The flex modulus (measured by ASTM D-790) of olefinic ionomers useful in the invention preferably ranges between about 500 and about 150,000 psi. The Shore D hardness (measured by ASTM D-2240) is between about 20 and about 80. Useful ionomers may be characterized as having either a "low" melt flow index, i.e., having a melt flow index of from about 0.3 to less than two grams per 10 minutes, or as "high" melt flow index ionomers, having a melt flow index of from 2 to about 10 grams per minute. Ionomers useful with the invention include, but are not limited to ethylene/acrylic acid, ethylene/methacrylic acid, ethylene/acrylic acid/n-butyl acrylate, ethylene/methacrylic acid/n-butyl acrylate, ethylene/methacrylic acid/n-butyl acrylate, ethylene/methacrylic acid/iso-butyl acrylate, ethylene/acrylic acid/iso-butyl acrylate, ethylene/methacrylic acid/n-butyl methacrylate, ethylene/acrylic acid/methyl methacrylate, ethylene/acrylic acid/methyl acrylate, ethylene/methacrylic acid/methyl acrylate, ethylene/methacrylic acid/methyl methacrylate, and ethylene/acrylic acid/n-butyl methacrylate ionomers. Preferred ionomers include ethylene/methacrylic acid, ethylene/acrylic acid, ethylene/methacrylic acid/n-butyl acrylate, ethylene/acrylic acid/n-butyl acrylate, ethylene/methacrylic acid/methyl acrylate and ethylene/acrylic acid/methyl acrylate ionomers. The most preferred ionomers are ethylene/methacrylic acid, ethylene/acrylic acid, ethylene/(meth)acrylic acid/n-butyl acrylate, ethylene/(meth)acrylic acid/ethyl acrylate, and ethylene/(meth)acrylic acid/methyl acrylate ionomers. The manner in which the ionomers are made is well known in the art, as described in, e.g., U.S. Pat. No. 3,262,272 to Rees.
Turning now to the terpolymer of the invention, the first monomeric component is an olefin, i.e., an unsaturated hydrocarbon having the general formula Cn H2n, characterized by a relatively high level of chemical activity. The preferred class of olefins are those known as vinyl monomers, and in particular those having a terminal point of unsaturation capable of undergoing polymerization reactions. U.S. Pat. No. 4,393,099 provides a representative description of α,β-olefinically unsaturated resins (see in particular column 5 lines 22-70 and column 6 lines 1-70), and, thus, the disclosure of this patent is expressly incorporated herein by reference. While a variety of olefinic monomers are capable of being used according to the present invention, olefinic monomers found to be most useful in forming the present terpolymer include, but are not specifically limited to, ethylene (CH2 ═CH2); propylene (CH2 ═CHCH3); butene (CH2 ═CHCH2 CH3); pentene (CH2 ═CH (CH2)2 CH3); hexene (CH2 ═CH (CH2)3 CH3); heptene (CH2 ═CH(CH2)4 CH3) and octene (CH2 ═CH(CH2)5 CH3). The most preferred of these materials is ethylene due to its low cost, ready availability, and the ease with which it is incorporated into the terpolymer of the invention.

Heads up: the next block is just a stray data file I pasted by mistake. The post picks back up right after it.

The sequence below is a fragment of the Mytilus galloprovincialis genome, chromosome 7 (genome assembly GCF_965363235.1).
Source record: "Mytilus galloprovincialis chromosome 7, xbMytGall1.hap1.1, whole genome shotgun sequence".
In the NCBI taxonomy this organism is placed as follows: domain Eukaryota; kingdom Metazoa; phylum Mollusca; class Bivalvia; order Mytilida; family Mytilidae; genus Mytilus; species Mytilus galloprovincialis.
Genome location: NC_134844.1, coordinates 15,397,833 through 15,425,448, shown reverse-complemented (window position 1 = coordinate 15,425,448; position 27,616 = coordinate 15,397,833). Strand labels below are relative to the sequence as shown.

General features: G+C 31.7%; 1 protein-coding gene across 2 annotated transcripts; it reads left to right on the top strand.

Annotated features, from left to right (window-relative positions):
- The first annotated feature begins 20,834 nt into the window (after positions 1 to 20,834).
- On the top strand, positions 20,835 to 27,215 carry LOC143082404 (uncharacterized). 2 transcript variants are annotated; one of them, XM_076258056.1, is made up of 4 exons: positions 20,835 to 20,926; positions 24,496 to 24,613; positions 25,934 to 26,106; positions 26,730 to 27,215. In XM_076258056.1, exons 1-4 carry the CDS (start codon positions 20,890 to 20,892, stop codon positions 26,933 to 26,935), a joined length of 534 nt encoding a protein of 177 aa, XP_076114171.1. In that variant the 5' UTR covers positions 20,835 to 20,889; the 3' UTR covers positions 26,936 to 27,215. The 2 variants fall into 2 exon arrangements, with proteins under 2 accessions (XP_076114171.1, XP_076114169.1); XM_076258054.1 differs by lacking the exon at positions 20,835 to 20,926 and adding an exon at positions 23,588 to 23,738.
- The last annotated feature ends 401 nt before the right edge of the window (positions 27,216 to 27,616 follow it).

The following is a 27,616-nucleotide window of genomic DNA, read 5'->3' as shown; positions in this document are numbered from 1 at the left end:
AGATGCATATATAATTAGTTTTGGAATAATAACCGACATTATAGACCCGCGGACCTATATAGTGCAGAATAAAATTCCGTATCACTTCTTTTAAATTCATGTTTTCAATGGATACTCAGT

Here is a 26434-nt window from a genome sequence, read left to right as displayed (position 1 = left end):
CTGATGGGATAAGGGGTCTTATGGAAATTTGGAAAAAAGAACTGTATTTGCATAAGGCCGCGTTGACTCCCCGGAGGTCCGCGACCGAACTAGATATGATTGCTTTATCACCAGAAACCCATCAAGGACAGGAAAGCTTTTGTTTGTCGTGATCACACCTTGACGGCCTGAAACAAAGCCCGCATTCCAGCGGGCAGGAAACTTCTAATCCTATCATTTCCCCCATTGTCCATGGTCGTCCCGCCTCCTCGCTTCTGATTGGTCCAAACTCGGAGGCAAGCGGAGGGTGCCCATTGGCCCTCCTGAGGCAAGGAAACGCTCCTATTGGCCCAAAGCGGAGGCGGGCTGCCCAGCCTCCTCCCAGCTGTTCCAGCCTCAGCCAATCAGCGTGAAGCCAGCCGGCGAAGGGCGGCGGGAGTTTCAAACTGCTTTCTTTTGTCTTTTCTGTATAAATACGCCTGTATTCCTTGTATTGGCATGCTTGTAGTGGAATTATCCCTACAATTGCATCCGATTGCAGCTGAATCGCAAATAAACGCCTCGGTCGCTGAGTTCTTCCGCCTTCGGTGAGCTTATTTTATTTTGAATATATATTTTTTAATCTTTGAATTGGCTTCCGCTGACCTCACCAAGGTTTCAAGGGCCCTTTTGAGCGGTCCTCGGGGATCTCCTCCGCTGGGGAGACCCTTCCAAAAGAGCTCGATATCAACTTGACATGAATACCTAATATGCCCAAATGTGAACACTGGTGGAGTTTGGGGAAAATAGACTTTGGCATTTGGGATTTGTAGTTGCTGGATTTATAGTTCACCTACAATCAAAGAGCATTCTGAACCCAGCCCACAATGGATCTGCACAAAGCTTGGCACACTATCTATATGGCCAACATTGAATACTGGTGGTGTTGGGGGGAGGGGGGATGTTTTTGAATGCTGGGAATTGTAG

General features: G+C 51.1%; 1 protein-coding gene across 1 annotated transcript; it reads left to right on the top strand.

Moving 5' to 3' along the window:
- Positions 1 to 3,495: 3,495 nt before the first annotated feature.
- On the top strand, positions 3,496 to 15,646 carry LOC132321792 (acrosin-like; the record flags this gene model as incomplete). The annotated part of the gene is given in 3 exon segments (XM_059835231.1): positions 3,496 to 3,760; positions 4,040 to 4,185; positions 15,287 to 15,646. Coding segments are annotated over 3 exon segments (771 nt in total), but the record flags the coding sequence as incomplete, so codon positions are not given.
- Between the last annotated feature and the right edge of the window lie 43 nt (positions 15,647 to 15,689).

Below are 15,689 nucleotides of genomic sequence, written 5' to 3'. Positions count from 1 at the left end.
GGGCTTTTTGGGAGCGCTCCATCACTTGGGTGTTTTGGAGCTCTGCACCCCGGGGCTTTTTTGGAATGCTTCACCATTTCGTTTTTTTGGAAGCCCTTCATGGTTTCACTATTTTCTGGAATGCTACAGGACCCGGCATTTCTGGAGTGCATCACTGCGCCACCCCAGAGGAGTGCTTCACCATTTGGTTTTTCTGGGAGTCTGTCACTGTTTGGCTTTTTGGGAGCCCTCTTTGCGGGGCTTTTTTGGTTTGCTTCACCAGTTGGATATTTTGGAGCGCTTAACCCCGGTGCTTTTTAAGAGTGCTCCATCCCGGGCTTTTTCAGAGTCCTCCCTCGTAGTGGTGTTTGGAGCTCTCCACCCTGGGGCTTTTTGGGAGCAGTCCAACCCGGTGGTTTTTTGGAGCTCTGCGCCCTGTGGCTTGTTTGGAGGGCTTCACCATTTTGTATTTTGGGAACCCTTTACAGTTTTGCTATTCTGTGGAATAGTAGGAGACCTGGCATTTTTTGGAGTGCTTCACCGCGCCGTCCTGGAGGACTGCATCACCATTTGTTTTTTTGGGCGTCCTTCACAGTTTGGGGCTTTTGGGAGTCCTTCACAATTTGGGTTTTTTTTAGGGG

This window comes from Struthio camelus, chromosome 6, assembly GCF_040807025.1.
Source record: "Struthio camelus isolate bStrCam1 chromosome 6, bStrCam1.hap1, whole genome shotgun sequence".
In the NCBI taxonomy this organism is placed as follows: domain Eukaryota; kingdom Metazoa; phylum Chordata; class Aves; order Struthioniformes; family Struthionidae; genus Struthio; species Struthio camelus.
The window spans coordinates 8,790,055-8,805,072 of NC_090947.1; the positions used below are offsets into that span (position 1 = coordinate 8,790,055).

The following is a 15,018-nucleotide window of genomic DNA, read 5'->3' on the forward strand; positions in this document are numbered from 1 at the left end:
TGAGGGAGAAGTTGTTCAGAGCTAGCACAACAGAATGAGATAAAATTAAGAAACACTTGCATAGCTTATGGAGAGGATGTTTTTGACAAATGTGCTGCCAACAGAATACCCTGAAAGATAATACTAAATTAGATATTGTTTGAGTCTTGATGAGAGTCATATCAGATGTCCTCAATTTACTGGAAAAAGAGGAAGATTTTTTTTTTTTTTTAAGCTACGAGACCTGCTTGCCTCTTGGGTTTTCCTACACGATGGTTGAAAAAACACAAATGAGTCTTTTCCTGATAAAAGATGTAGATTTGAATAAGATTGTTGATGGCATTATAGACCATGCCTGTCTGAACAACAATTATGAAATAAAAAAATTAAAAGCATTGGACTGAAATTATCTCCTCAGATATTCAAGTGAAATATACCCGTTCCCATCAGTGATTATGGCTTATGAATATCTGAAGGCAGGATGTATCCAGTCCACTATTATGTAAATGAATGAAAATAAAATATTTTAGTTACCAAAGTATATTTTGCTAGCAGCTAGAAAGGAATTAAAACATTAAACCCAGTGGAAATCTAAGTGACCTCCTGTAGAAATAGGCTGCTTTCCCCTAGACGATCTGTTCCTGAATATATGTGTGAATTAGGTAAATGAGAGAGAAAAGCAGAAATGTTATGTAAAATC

The second monomeric component of the presently claimed terpolymer comprises an unsaturated carboxylic acid based acrylate class ester. Preferred acrylate class esters for use in the invention include those based upon monomers including acrylic, methacrylic, α-chloroacrylic, crotonic, maleic, fumaric, itaconic and cinnamic acids.
The preferred esters are the acrylate class esters having the general formula ##STR8## wherein R3 is hydrogen or a linear or branched chain alkyl group having from about 1 to about 20 carbon atoms, and R4 is generally selected from the same materials as R3, with the exception that R4 cannot be hydrogen. For purposes of the present invention, the range of linear or branched chain alkyl groups useful in the invention includes each and every such alkyl group having from 1 to about 20 carbon atoms, even though such groups are not all specifically identified herein.
The acrylate class esters for use with the terpolymers of the present invention are based upon unsaturated acrylic class acids, such as ethyl acrylic acid, methyl acrylic acid, and the like. The process for converting these acids to ester components is well known in the art, and, thus, need not be described here. Preferred acrylate ester compositions include, but are not limited to, pentyl acrylate, pentyl methacrylate, n-butyl acrylate, iso-butyl acrylate, n-butyl methacrylate, propyl acrylate, propyl methacrylate, ethyl acrylate, ethyl methacrylate, methyl methacrylate, methyl acrylate, iso-bornyl acrylate, iso-bornyl methacrylate and tetrahydrofurfuryl acrylate.
The third monomeric component of the terpolymer of the invention comprises at least one of the following monomer "types": (a) carbon monoxide (CO), as taught for example, in U.S. Pat. Nos. 4,070,532 and 4,167,428 to Hammer, the disclosure of which is expressly incorporated herein by reference; (b) an anhydride monomer such as maleic anhydride or any of those anhydrides described below with regard to formula VI; or (c) a monomer having the general formula ##STR9## wherein R1 is hydrogen or a linear or branched chain alkyl group comprising from about 1 to about 18 carbon atoms, e.g., methyl, ethyl, propyl, butyl, etc., and R2 is selected from linear chain or branched chain alkyl, substituted or unsubstituted carbocyclic and substituted or unsubstituted aryl groups containing an epoxy, i.e., glycidyl moiety.